Wednesday, 11 September 2019
Criminal Code Amendment (Agricultural Protection) Bill 2019; Second Reading
I just inform the Senate that I plan to speak quite briefly on this bill, the Criminal Code Amendment (Agricultural Protection) Bill 2019. Unlike, it seems, many of those opposite and on the crossbench, I am keen to see this bill get to a vote as soon as possible. Obviously it now looks unlikely that it's going to be this evening, but I'm certainly not going to be the one to hold it up, even though I would like to make a contribution. So I will keep it fairly brief.
In listening to the contributions of others in this place, there is one thing that stands out for me. When we hear words thrown around like this being about 'quashing dissent', 'cracking down on legitimate protest' and 'cracking down on civil disobedience' and that it's 'instilling fear in the hearts of animal activists everywhere', I think the people of Australia, particularly those of rural and regional Australia and those who work in agricultural industries, would just have to laugh at those sorts of comments. There is fear in the community. It is fear of the interference of radical animal activists in people's lives and people's businesses. Unlike, I suspect, the vast majority of those opposite and on the crossbench, I have actually spoken to farmers who have been directly affected by the matter that this legislation seeks to address. I've spoken to farmers whose farms have been listed on the Aussie Farms website in particular but also on other websites. This bill seeks to create an offence of inciting another person to trespass on agricultural land through the use of a carriage service—in this case, most obviously, the internet—to distribute material, and it seeks to create a second, more serious offence of incitement to cause property damage on agricultural land.
As I say, I have spoken to farmers who have been affected by these kinds of websites, who have been listed, and they are genuinely worried. They are worried about the impact on their lives, on their families and on their businesses. They often live in relatively remote areas, and they often live in very, very small communities—often just one family on a farm by themselves. In this day and age, unfortunately, we have an ageing population in our rural and regional areas. That means that it could be a relatively elderly husband and wife on a property a long way from anywhere—a long way from any support services, a long way from the police—and they are genuinely worried about what these radical animal activists will do.
We've seen the impacts. Those opposite and those on the crossbench said, 'Oh, well, this is covered by state trespass laws,' but the sheer and manifest inadequacy of those state trespass laws is demonstrated nowhere more clearly than in the case of the Gippy Goat Cafe. The penalties that were imposed on those who were found guilty—yes, they were found guilty!—were a fine of $1 each for breaching biosecurity and $250, which they were given six months to pay, to compensate for the theft of around $2,000 worth of livestock. At an inquiry into that, the owners of that now-closed cafe talked about what happened at the hearing into that particular case. Mr Gommans stated:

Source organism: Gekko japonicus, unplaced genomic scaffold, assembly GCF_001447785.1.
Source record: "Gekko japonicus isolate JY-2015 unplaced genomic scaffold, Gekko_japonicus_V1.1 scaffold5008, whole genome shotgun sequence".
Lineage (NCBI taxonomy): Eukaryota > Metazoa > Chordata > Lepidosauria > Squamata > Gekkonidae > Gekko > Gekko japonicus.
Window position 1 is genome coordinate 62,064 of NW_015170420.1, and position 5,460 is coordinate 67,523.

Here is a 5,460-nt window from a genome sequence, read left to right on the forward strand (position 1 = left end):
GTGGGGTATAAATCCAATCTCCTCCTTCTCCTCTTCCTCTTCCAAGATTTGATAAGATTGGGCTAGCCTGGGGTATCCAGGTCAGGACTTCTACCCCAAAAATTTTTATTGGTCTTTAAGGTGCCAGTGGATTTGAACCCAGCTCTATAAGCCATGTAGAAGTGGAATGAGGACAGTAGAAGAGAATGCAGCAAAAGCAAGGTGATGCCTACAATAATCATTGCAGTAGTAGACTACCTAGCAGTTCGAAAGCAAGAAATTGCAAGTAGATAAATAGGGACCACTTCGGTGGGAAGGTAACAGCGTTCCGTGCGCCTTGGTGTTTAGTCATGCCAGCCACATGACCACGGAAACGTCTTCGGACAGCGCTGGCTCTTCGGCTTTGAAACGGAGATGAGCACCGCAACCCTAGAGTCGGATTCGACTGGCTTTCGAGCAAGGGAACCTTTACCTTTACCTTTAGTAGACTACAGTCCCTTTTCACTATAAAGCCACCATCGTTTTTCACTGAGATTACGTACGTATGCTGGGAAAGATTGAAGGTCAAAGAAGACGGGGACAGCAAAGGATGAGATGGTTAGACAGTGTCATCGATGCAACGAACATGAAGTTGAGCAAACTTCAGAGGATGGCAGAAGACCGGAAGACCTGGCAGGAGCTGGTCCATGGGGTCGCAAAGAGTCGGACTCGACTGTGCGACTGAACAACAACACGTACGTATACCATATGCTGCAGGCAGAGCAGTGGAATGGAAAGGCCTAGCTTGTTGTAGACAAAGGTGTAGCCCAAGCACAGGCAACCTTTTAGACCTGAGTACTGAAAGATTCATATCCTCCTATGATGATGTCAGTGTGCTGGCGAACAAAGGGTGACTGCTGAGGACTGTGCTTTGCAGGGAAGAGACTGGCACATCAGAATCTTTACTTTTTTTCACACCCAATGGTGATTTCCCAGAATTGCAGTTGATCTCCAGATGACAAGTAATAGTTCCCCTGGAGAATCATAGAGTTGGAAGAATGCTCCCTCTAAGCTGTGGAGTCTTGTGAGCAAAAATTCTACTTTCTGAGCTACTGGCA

At the sentencing, the magistrate said [to the activists] 'no one likes animal cruelty, keep doing what you are doing but don't get caught,' …
This was Mr Gommans evidence to an inquiry into this matter. That to me is an absolutely sickening approach to take, and the penalties that were applied there were absolutely, manifestly inadequate.
People do care about this issue. They do care about protecting people who work in agricultural enterprises, who work in farms and who work in related industries. In fact, a petition of more than 6½ thousand signatures from that region was presented to the Victorian parliament calling for these types of radical animal activist groups to be stripped of their charitable status and for the strengthening of farm trespass laws in the state of Victoria.
I absolutely agree that farm trespass laws need to be strengthened right around Australia, not just to protect people and businesses but because biosecurity is actually extraordinarily serious. To not take it with a huge degree of seriousness is to let down our entire agricultural community. Just recently, I think this was reported this week, a Tasmanian farmer has actually been jailed for 11 months for illegally importing garlic. That shows how seriously we do actually take this in our laws, in some cases. But a $1 fine for breaching biosecurity! My goodness me, that just shows how out of touch some parts of our judiciary and our community are about the seriousness of this.
Biosecurity threats to our nation, and our agricultural producers in particular, are extraordinarily real and are something that farmers over the last 20 years have become increasingly concerned about and proactive about presenting. There are many farms now where you need to do wash downs on vehicles and you need to clean yourself, your boots and your own equipment; they'll check every vehicle that comes onto a particular property. They do not do this for fun or to try to keep the cameras away from their businesses; they do it to protect their livelihoods and to protect the livelihoods of every other Australian farmer.
Stopping people from inciting others to trespass on agricultural land, to disrupt agricultural businesses or to threaten the livelihoods of Australian farmers and related farm businesses is absolutely essential. That's why this bill is very important and essential, and I commend it to the Senate.